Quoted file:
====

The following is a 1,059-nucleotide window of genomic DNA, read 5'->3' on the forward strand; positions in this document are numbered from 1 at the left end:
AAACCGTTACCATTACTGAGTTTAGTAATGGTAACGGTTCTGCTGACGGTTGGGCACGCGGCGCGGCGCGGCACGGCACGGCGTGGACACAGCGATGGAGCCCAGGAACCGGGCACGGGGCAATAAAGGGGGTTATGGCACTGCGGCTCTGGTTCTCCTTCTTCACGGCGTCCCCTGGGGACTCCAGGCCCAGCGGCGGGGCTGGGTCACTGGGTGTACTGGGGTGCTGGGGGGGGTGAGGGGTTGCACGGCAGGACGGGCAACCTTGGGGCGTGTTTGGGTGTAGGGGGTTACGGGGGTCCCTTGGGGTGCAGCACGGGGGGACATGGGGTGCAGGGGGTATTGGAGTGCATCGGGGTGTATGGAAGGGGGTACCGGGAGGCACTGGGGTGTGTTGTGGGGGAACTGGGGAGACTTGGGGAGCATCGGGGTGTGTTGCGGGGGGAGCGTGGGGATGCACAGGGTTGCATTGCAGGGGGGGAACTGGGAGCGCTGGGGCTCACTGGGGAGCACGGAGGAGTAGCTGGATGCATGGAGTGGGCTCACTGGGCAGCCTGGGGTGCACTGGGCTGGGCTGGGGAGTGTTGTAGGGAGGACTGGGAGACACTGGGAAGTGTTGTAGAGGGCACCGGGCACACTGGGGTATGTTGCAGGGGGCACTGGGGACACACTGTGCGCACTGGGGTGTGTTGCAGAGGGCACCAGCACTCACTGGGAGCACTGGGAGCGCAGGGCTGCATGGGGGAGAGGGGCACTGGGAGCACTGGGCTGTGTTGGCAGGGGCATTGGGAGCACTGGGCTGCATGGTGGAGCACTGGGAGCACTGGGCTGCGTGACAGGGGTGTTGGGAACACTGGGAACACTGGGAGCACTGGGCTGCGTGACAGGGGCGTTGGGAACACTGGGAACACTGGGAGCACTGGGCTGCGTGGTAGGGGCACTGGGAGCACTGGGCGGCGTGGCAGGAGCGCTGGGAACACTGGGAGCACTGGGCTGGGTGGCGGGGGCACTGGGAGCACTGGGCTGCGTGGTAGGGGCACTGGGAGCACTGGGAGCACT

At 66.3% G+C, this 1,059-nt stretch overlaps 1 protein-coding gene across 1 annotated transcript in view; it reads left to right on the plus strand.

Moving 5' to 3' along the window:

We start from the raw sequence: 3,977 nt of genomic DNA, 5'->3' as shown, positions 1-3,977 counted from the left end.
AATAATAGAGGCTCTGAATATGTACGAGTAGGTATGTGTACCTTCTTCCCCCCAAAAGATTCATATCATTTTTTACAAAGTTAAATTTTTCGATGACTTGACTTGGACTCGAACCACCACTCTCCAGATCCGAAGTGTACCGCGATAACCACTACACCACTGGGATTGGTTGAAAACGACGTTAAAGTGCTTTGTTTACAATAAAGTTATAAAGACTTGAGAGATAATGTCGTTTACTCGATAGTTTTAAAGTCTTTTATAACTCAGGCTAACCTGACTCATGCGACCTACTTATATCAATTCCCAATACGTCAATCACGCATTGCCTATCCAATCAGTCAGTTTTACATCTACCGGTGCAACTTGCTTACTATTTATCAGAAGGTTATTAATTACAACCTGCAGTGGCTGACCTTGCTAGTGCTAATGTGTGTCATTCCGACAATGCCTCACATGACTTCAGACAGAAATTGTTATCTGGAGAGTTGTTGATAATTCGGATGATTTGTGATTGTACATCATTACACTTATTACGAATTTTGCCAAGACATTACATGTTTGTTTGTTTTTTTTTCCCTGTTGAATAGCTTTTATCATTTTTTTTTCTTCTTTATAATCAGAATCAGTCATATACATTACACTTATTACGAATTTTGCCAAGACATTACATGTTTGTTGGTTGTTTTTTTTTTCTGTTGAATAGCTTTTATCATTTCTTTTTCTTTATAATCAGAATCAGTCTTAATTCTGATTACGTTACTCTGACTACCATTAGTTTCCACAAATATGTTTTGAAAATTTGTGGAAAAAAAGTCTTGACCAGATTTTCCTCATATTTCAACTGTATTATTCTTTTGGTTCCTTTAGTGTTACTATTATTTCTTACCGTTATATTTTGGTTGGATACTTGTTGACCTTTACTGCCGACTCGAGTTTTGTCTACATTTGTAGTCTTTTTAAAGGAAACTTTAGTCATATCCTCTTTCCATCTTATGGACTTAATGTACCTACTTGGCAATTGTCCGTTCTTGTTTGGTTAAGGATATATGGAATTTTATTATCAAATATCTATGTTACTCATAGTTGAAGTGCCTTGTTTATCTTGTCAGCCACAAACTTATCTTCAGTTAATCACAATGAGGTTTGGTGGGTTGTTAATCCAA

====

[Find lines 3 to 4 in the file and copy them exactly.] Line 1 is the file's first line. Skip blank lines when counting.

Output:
At 66.3% G+C, this 1,059-nt stretch overlaps 1 protein-coding gene across 1 annotated transcript in view; it reads left to right on the plus strand.

Moving 5' to 3' along the window: